John Luscombe

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Sir John Luscombe
John Luscombe.jpg
Birth nameJohn Henry Luscombe[1]
Date of birth25 May 1848
Place of birthNorwood, Surrey[2]
Date of death3 April 1937
Place of deathWorth, West Sussex
Rugby union career
Position(s) Forward
Senior career
Years Team Apps (Points)
Gipsies Football Club ()
National team(s)
Years Team Apps (Points)
1871  England 1

Sir John Henry Luscombe JP (25 May 1848 – 3 April 1937) was a highly successful insurance broker, becoming chairman of Lloyd's Register and being knighted for his services to underwriting. He had earlier been a rugby union international who represented England in the first international match in 1871, and was the brother of another rugby international, Francis Luscombe.

Early life[edit]

John Luscombe was born on 25 May 1848 in Forest Hill, then in Kent (subsequently subsumed into south London), England.[3] The family were at the time living at "The Grove" Church Road, Upper Norwood, London. His father, John Henry Luscombe (1797 to 1883), was a shipowner who had married late in life at the age of fifty to Clara Bristow (1823 to 1910), twenty-six years his junior. John, known as Harry in his family (his second name was Henry), had at least three siblings, a younger brother Francis (1849–1926), a younger brother, Alfred (1851–1942) and a younger sister Clara Elizabeth "Kitty" (1854–1900). He was initially educated at Mrs Pritchard's prep school near his home in Upper Norwood and from the age of seven was sent to Mr. Cousin's school on Anerly Road in Upper Norwood. With his family he had moved by the age of 13 to Hastings and by the age of 16 had embarked on a career on the oceans by joining "The Norwood", a ship under the command of his uncle Frank.

Rugby union career[edit]

1871 England squad with Gipsies players JE Bentley (left) and JH Luscombe (right) highlighted

A number of sources suggest that John and his brother Francis were the first brothers to appear together in a rugby international, in the very first international in 1871.[4][5] However, this is a misconception because Francis Luscombe did not play in that very first international, though his brother did.[6] He played his club rugby for Gipsies Football Club, a club founded in October 1868, by three Old Tonbridgians one of whom was his brother, Francis.[7] These three men were keen on football and wanted to provide a football club in London with which Tonbridge's former pupils could affiliate, much as the Marlborough Nomads served Marlborough College. John had not attended Tonbridge, but played due to his family ties. His aptitude for the game was such that he was selected to play in the first international match, Scotland vs England in 1871. However, his career was severely limited by time spent at sea.[2] As the eldest son in a family that owned considerable shipping interests he had certain expectations to pursue a career in that field. He subsequently became a marine underwriter.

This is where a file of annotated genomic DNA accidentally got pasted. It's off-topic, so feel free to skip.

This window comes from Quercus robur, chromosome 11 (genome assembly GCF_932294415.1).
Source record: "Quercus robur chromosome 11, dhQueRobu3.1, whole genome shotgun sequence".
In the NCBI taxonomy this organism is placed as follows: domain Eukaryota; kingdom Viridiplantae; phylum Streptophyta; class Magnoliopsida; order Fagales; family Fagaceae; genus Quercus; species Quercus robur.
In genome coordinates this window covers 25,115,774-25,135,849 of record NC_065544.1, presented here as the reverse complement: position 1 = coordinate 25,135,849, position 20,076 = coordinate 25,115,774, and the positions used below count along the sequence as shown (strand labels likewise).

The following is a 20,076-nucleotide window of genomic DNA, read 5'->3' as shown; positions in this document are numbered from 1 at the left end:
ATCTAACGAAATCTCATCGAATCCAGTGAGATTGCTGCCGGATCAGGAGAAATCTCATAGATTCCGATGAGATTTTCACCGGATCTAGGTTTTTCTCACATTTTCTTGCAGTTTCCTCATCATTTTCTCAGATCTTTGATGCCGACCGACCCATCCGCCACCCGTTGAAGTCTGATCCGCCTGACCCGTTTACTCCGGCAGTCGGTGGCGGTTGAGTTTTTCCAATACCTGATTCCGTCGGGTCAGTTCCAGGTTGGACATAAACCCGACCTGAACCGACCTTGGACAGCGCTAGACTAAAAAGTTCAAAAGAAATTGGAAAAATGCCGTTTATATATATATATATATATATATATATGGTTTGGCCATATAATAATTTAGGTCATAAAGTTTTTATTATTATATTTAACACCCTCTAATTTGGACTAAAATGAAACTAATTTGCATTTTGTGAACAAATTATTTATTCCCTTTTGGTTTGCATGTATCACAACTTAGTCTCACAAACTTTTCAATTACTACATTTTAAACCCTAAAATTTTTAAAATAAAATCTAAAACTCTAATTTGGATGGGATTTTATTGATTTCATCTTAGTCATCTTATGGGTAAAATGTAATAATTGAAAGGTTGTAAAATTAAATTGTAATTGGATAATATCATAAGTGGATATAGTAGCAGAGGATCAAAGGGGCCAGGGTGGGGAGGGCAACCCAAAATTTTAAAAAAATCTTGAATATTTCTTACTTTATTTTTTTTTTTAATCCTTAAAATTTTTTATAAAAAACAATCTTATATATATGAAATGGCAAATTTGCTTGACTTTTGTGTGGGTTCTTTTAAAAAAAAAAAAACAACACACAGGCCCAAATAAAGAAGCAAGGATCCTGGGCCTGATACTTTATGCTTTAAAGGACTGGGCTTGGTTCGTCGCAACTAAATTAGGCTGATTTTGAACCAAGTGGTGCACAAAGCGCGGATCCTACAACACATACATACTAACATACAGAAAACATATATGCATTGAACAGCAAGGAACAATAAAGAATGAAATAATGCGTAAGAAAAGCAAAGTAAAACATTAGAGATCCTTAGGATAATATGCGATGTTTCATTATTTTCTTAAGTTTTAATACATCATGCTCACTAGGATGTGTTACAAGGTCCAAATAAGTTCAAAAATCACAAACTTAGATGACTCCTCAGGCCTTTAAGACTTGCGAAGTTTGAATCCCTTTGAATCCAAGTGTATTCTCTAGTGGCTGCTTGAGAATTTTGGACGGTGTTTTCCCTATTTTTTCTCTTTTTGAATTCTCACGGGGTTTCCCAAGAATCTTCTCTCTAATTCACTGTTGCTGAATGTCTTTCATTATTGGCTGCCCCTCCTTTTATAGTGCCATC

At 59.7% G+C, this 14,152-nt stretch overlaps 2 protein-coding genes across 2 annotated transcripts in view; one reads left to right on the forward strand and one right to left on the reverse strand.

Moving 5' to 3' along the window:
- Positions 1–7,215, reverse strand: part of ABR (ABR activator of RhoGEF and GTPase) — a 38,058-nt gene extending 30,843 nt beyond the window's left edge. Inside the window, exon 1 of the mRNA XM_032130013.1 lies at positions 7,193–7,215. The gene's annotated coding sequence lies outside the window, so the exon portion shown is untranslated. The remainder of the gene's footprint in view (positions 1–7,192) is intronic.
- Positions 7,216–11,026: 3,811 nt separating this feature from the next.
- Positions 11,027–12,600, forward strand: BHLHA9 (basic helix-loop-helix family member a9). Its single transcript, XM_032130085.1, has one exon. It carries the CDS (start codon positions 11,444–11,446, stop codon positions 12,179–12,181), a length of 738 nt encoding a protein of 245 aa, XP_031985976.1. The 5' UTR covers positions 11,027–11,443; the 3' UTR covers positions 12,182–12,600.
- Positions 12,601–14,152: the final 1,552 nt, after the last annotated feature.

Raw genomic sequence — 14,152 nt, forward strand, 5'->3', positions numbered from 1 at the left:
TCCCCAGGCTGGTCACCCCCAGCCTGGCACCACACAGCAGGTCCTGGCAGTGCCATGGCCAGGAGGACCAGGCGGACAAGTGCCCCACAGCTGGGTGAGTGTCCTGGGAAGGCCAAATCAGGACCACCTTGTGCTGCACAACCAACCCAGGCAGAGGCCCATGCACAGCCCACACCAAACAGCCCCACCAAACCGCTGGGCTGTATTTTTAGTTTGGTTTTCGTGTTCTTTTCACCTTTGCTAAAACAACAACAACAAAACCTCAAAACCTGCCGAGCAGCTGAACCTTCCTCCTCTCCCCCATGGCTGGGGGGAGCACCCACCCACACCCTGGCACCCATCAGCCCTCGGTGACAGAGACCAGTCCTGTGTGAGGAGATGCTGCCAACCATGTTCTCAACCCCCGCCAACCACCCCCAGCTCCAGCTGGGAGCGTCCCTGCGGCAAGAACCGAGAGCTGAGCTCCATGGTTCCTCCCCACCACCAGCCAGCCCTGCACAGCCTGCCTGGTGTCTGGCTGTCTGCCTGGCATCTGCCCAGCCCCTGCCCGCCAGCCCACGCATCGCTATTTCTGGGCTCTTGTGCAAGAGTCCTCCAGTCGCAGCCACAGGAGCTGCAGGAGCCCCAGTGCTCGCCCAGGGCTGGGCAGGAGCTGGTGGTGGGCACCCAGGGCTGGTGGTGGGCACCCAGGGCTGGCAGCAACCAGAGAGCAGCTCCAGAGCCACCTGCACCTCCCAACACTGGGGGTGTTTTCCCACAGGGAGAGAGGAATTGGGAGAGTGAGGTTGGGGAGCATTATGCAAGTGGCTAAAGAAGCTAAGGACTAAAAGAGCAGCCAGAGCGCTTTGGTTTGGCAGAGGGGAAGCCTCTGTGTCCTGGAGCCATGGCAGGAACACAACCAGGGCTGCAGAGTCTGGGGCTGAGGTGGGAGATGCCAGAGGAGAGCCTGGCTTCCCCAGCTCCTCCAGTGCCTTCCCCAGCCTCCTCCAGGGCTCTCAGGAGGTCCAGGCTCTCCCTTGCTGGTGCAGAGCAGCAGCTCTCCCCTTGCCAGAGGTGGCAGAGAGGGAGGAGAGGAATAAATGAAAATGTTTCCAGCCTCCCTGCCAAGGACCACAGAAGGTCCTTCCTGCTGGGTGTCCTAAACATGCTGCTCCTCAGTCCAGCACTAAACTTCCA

Career[edit]

At the age of 22, having served on a number of vessels, he was elected a member of Lloyd's of London and started as underwriter. He was living in Lewisham at the time and played rugby regularly for his brother's side. His profession as a marine underwriter meant he spent much time at sea. By 1883 he had since moved to Bickley in what was Kent, and soon after to Worth, West Sussex. In 1902, after spending many years at sea in pursuit of his profession, he was appointed the chair of Lloyds, the first working man to be so. In the same year he was knighted in the 1902 Coronation Honours for services to underwriting,[8] receiving the accolade from King Edward VII at Buckingham Palace on 24 October that year.[9] He was chairman a total of five times. In addition to his professional commitments, he was also a Justice of the Peace, a member of Sussex County Council and in 1916 joined the directors of Prudential. In 1920 he was awarded the Gold Medal by Lloyd's of London.[10]

Personal life[edit]

John Luscombe married Fanny Willcocks on 8 June 1876. They had at least four children, John Herbert "Tommy" Luscombe (born 1879), Edith Bessie Luscombe (1880–1915), David Arthur Luscombe (born 1886), and William Olliver Luscombe (born 1889).

References[edit]

  1. ^ England & Wales, Civil Registration Birth Index, 1837-1915
  2. ^ a b John Luscombe Profile on scrum.com
  3. ^ Census Returns of England and Wales, 1851. Kew, Surrey, England: The National Archives of the UK (TNA): Public Record Office (PRO), 1851
  4. ^ Mathew Brown, Patrick Guthrie, and Greg Growden, Rugby for Dummies, Page 329, (For Dummies), ISBN 0-470-15327-X; ISBN 978-0-470-15327-7
  5. ^ Keith Quinn, The encyclopedia of world rugby, 1993, Australian Broadcasting Corporation (ABC Enterprises)
  6. ^ Dick Tyson, London's Oldest Rugby Clubs, p40 (JJG Publishing), 2008
  7. ^ Steve Lewis, One Among Equals, page 253, 2008 (Vertical Editions:London)
  8. ^ "The Coronation Honours". The Times (36804). London. 26 June 1902. p. 5.
  9. ^ "No. 27494". The London Gazette. 11 November 1902. p. 7165.
  10. ^ Lloyd's of London Press, Lloyd's nautical year book, p27, 1986 (Lloyd's of London Press)